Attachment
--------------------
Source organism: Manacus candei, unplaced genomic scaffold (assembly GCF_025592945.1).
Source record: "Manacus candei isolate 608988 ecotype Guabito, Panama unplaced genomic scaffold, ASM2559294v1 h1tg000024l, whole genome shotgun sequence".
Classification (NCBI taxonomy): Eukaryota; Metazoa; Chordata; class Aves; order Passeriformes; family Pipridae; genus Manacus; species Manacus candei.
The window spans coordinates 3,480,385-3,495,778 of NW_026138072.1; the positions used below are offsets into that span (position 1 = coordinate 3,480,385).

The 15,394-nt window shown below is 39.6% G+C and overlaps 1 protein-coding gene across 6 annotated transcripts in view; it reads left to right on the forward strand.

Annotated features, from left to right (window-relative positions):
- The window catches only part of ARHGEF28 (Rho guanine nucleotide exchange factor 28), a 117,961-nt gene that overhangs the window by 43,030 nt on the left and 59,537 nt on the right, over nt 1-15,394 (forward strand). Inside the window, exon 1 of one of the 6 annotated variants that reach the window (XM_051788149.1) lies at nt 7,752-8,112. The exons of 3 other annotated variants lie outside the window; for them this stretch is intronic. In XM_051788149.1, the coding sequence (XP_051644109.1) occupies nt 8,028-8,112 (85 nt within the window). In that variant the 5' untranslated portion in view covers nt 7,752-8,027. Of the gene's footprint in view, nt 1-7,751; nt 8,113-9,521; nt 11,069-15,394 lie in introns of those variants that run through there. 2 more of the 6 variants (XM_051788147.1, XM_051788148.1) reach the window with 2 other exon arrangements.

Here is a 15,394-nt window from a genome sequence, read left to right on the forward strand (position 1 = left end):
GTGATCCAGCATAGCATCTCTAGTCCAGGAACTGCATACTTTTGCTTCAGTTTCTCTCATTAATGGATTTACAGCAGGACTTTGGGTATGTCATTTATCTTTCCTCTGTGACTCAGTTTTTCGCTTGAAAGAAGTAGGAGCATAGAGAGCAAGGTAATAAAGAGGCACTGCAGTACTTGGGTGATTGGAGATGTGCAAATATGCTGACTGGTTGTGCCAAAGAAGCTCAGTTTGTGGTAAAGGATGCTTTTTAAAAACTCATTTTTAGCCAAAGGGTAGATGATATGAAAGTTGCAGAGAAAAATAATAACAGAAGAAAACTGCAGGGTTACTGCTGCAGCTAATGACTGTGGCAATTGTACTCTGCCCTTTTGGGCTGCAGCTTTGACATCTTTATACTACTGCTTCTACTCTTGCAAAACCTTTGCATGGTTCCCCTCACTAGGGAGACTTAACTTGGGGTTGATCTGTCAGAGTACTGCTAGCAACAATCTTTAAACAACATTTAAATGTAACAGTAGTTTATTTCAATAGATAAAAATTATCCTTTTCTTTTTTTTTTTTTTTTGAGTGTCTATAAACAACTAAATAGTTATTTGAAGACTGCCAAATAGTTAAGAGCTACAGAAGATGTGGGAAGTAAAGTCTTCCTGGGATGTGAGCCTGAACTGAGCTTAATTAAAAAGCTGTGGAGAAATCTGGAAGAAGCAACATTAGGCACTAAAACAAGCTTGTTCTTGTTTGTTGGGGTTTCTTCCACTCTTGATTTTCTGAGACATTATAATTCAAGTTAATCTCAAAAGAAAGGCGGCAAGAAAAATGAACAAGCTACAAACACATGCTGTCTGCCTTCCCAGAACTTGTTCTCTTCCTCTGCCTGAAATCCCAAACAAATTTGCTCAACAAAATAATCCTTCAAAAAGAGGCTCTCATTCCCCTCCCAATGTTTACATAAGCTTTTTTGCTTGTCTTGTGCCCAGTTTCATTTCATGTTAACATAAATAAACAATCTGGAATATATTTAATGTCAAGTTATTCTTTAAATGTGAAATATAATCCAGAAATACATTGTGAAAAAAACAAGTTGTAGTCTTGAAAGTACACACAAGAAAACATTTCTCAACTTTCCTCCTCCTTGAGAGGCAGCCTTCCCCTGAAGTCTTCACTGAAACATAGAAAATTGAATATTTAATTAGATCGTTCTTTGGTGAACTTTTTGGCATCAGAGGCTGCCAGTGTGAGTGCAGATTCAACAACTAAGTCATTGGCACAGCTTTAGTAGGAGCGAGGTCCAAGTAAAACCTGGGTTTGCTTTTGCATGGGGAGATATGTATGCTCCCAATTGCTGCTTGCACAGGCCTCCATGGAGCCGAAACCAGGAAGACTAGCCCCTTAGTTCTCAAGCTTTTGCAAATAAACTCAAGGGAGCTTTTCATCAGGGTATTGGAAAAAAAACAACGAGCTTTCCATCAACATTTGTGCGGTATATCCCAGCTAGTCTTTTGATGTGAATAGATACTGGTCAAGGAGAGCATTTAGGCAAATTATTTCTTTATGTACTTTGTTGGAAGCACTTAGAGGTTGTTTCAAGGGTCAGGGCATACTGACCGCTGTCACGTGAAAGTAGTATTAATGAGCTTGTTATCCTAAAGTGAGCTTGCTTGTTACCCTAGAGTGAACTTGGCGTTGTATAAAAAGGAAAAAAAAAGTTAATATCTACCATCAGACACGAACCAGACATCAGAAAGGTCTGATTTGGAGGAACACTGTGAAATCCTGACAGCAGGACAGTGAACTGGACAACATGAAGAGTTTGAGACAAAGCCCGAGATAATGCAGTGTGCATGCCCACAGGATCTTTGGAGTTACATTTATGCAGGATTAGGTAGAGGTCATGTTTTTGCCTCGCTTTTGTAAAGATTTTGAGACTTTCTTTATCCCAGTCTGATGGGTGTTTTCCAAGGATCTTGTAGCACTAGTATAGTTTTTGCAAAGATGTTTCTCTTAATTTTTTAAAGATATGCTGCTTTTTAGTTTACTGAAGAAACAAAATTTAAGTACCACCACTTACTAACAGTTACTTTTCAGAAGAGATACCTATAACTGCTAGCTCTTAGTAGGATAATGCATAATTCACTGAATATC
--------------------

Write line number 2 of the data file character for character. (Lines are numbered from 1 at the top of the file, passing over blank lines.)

Source record: "Manacus candei isolate 608988 ecotype Guabito, Panama unplaced genomic scaffold, ASM2559294v1 h1tg000024l, whole genome shotgun sequence".